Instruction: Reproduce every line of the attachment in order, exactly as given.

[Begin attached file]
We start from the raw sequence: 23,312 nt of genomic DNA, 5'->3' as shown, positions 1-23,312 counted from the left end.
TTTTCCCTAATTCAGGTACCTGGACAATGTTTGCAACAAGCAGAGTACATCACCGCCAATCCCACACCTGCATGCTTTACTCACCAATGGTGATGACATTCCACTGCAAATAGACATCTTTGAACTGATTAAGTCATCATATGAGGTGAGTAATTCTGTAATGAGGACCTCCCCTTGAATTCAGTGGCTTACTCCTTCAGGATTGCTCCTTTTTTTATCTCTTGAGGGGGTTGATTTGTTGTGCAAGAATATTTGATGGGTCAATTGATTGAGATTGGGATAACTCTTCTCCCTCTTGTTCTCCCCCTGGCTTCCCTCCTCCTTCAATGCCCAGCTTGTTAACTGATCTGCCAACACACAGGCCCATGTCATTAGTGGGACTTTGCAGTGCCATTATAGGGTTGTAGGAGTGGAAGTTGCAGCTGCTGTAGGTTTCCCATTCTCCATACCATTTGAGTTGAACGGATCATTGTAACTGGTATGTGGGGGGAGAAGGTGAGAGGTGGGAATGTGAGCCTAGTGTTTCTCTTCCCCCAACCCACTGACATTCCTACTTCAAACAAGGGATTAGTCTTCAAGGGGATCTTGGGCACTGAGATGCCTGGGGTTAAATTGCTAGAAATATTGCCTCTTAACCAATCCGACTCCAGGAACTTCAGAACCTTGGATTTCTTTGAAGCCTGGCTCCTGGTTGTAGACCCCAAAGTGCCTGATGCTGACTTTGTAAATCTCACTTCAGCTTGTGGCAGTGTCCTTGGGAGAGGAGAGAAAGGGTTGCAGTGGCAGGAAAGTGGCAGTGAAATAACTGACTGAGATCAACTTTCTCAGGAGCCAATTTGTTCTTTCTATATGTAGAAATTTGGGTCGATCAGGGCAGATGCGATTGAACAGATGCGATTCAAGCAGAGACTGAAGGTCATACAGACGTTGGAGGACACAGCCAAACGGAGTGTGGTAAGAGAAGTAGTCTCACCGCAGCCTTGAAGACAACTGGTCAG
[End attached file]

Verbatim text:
We start from the raw sequence: 23,312 nt of genomic DNA, 5'->3' as shown, positions 1-23,312 counted from the left end.
TTTTCCCTAATTCAGGTACCTGGACAATGTTTGCAACAAGCAGAGTACATCACCGCCAATCCCACACCTGCATGCTTTACTCACCAATGGTGATGACATTCCACTGCAAATAGACATCTTTGAACTGATTAAGTCATCATATGAGGTGAGTAATTCTGTAATGAGGACCTCCCCTTGAATTCAGTGGCTTACTCCTTCAGGATTGCTCCTTTTTTTATCTCTTGAGGGGGTTGATTTGTTGTGCAAGAATATTTGATGGGTCAATTGATTGAGATTGGGATAACTCTTCTCCCTCTTGTTCTCCCCCTGGCTTCCCTCCTCCTTCAATGCCCAGCTTGTTAACTGATCTGCCAACACACAGGCCCATGTCATTAGTGGGACTTTGCAGTGCCATTATAGGGTTGTAGGAGTGGAAGTTGCAGCTGCTGTAGGTTTCCCATTCTCCATACCATTTGAGTTGAACGGATCATTGTAACTGGTATGTGGGGGGAGAAGGTGAGAGGTGGGAATGTGAGCCTAGTGTTTCTCTTCCCCCAACCCACTGACATTCCTACTTCAAACAAGGGATTAGTCTTCAAGGGGATCTTGGGCACTGAGATGCCTGGGGTTAAATTGCTAGAAATATTGCCTCTTAACCAATCCGACTCCAGGAACTTCAGAACCTTGGATTTCTTTGAAGCCTGGCTCCTGGTTGTAGACCCCAAAGTGCCTGATGCTGACTTTGTAAATCTCACTTCAGCTTGTGGCAGTGTCCTTGGGAGAGGAGAGAAAGGGTTGCAGTGGCAGGAAAGTGGCAGTGAAATAACTGACTGAGATCAACTTTCTCAGGAGCCAATTTGTTCTTTCTATATGTAGAAATTTGGGTCGATCAGGGCAGATGCGATTGAACAGATGCGATTCAAGCAGAGACTGAAGGTCATACAGACGTTGGAGGACACAGCCAAACGGAGTGTGGTAAGAGAAGTAGTCTCACCGCAGCCTTGAAGACAACTGGTCAG